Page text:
Existing scars or skin injuries can grow into so-called keloids in a few cases. This creates new, bulging scar tissue, which protrudes more or less clearly beyond the original wound surface and - like a benign tumor - can displace other body tissue. So keloids are usually sublime and coarse-soft. Their coloring is often intense and darker than the surrounding, healthy skin.
Older keloids can fade too much. Occasionally, itching or pain may occur. It is thought that the keloids are subject to an excessive inflammatory response, however, a corresponding hereditary predisposition must be present.
Young people affected more often
Certain body regions are much more prone to this type of wound healing disorder than others. This includes:
- the ears,
- the jaw area,
- the neck,
- the area below the collarbone
- as well as the region of the sternum.
Here, with the right disposition, even the smallest injuries can result in cosmetically disturbing keloids.
Young people between the ages of 10 and 30 as well as dark-skinned people tend to scar growth more often than average. In some cultures of Africa, this tendency is even explicitly used for body ornamentation. In the process, scratches or cuts are used to insert patterns into the skin, which become really prominent and visible through the subsequent proliferation. In Europe, about one in every hundred people tends to keloids. Excessive scar growth is usually seen as a major aesthetic problem in western latitudes.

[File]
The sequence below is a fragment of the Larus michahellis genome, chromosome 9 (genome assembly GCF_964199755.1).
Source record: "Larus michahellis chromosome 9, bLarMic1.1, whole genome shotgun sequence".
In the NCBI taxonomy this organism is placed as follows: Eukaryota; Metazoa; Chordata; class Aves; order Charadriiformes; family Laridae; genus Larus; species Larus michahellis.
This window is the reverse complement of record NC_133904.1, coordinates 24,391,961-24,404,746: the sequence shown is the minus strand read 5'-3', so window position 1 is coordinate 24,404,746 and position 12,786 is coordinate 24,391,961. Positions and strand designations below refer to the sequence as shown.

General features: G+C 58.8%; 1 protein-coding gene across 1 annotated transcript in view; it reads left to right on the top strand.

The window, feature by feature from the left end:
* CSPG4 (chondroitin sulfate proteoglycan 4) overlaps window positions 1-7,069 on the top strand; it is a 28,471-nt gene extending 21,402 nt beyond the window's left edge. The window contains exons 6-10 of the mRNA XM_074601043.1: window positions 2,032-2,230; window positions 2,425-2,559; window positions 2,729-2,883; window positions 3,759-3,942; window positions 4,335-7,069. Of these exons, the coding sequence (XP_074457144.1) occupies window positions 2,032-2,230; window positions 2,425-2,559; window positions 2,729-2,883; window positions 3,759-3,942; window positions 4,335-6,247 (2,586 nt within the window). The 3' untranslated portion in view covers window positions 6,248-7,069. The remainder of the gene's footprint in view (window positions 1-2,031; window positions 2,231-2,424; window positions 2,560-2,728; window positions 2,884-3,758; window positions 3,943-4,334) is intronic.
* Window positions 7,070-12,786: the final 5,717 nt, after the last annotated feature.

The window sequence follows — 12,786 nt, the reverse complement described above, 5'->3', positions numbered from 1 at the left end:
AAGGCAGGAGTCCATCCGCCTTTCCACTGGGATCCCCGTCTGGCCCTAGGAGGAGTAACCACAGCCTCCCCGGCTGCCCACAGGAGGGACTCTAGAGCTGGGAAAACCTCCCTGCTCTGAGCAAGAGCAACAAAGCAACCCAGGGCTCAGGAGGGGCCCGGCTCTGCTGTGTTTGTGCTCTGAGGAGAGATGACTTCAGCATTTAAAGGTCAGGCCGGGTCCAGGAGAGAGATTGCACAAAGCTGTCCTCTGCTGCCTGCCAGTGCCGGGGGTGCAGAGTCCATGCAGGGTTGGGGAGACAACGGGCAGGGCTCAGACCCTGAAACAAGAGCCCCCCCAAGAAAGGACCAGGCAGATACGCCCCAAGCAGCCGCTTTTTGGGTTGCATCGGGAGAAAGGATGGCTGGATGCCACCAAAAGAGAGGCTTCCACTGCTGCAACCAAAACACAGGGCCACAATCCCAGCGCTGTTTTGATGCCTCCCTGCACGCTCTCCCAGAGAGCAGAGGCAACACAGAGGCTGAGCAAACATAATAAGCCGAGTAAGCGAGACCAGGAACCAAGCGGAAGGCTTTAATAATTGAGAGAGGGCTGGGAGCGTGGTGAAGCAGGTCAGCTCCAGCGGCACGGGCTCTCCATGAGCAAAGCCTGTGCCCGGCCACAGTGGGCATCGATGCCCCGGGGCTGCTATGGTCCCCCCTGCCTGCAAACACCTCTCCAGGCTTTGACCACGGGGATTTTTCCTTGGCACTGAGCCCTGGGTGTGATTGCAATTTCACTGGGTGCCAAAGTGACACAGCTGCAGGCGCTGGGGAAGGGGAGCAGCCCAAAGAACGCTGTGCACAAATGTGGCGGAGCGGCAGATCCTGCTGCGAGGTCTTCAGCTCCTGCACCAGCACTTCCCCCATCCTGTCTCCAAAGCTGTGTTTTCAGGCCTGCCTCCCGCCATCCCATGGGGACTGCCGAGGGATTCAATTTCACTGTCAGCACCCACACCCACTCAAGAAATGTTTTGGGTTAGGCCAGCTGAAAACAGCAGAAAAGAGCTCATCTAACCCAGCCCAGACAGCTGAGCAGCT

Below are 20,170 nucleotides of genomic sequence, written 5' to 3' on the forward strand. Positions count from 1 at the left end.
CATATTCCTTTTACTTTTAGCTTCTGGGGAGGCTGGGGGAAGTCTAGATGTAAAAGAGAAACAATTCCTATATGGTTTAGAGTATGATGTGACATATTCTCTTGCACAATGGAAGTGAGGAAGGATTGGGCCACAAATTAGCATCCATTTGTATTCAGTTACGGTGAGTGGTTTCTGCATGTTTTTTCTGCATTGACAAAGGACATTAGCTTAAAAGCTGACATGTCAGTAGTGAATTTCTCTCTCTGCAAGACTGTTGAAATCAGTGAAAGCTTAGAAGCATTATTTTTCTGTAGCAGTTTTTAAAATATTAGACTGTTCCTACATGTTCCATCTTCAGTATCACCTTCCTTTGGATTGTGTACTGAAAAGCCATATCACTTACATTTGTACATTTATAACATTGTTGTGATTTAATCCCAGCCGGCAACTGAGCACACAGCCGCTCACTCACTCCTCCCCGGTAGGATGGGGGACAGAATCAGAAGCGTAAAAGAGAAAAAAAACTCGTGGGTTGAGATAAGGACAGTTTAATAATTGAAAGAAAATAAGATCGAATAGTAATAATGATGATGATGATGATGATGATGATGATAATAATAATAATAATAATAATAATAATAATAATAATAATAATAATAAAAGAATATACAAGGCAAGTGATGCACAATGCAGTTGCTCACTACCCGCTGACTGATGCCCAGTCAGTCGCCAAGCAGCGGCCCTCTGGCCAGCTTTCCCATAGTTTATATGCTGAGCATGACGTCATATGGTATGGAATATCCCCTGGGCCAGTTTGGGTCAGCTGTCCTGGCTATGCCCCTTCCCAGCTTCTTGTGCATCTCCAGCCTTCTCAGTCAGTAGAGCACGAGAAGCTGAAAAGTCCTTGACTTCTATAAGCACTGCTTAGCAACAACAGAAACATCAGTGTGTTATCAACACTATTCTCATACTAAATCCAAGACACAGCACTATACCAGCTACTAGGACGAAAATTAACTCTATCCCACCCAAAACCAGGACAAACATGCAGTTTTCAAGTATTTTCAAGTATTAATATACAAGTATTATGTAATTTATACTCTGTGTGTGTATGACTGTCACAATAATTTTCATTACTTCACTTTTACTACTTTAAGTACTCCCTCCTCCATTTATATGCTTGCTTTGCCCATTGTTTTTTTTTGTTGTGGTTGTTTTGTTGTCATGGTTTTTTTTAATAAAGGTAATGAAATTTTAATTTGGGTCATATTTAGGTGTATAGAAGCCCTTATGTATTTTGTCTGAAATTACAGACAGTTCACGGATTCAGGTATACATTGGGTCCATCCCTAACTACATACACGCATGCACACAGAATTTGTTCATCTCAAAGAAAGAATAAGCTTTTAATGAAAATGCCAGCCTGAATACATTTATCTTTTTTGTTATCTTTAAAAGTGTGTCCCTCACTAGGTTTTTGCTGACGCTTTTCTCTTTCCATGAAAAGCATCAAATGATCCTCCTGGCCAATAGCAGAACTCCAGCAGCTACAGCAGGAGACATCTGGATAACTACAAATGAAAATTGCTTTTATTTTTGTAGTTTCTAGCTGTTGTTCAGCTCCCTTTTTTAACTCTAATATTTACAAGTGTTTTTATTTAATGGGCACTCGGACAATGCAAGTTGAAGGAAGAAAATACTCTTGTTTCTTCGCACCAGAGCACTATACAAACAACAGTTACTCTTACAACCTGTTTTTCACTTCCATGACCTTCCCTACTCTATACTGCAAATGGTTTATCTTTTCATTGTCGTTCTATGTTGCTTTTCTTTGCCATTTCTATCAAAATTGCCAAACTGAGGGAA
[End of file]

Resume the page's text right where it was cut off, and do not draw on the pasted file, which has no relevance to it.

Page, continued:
Important distinction to the so-called "hypertrophic scar"
A keloid often develops only a long time after the wound healing of a scar. This also distinguishes him from the so-called hypertrophic scar, which forms only a few weeks after surgery or injury, etc., persists for some time and eventually flattened and faded again. Another important difference between these two types of scar growth is that the hypertrophic scar remains strictly within the scar borders, while a keloid leaves these boundaries and can even surpass the original wound area many times over. If one removes keloids one or more times surgically and does not apply any further treatment, the scar tissue can always come back and, above all, get bigger and bigger.
Keloids can only form on the outer skin. Mucous membranes or other internal body tissues are never affected. By the way, keloid inclination only exists in humans. In the animal kingdom - even in highly developed mammals - this tendency does not exist.
Author: Dr. med. Monika Steiner